Florida doctors are holding their collective breath as Republican and Democrat Congress people play chicken with the federal budget. That’s because this year physicians face a 27 percent pay cut from Medicare that starts this week unless Congress votes to override the scheduled fee decrease.
If nothing is done, many South Florida doctors interviewed said they would consider dropping Medicare altogether. “I don’t want to do it,” said one internist who asked to remain anonymous, “but no business can sustain a reduction of almost 30 percent.”
Both the American College of Physicians and the American Academy of Family Physicians, organizations that represent primary care doctors who care for the elderly and disabled, have sent letters to their members outlining dropping Medicare as one option if Congress lets Medicare slash their fees.
All lobbying groups for physicians have urged Congress to permanently fix what is known as the Medicare Sustainable Growth Rate (SGR) which is at the heart of the cuts.
SGR is the payment method that Congress enacted as part of the Balanced Budget Act in 1997 to ostensibly help the Centers for Medicare and Medicaid Services (CMS) control costs. Unfortunately the way the conversion factor has worked, physician payment updates have been going steadily down since 2002 despite the fact that actual physician input prices have gone up.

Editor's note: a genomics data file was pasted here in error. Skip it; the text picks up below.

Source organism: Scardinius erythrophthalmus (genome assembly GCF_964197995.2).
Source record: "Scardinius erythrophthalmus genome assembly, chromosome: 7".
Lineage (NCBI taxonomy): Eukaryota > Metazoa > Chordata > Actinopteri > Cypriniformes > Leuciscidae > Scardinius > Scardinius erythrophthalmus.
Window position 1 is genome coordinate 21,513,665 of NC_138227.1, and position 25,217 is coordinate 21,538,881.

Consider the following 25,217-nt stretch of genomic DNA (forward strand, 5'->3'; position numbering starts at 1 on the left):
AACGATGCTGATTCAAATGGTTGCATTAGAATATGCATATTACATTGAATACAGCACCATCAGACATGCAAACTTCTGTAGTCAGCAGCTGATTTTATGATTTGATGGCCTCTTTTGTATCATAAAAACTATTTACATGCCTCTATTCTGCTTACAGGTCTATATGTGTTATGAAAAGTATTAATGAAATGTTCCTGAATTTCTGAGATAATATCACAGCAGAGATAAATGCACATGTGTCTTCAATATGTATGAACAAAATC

For 2002, payment rates were reduced by 5.4 percent. Recognizing the inherent problems with the SGR formula, rather than modifying or eliminating it, in subsequent years Congress has overridden the formula, specifying small increases or payment freezes instead of large cuts. And most of the time, this so-called ”patch” occurred at the eleventh hour, keeping doctors perpetually uncertain about whether the cuts would take place that year or not.
With only a few days before January 1, doctors are more uncertain about the future than ever. If fees are cut, doctors will not only see reductions in Medicare fees, but also from Medicaid and private insurance, since their payment rates are tied to what Medicare pays.
“I don’t think Floridians appreciate the significance of this,” said a Boynton Beach internist who only cares for Medicare aged patients. “I hate saying this, but I am seriously thinking about retiring this year if nothing is done.”
Even if a patch does occur for 2013 , a cumulative payment rate reduction of 41 percent is scheduled through 2016 (9.9 percent on 1 July 2008 and approximately 5 percent annually thereafter).
When asked what should be done, several of the doctors interviewed suggested that Floridians call their Congress people and insist they fix SGR once and for all.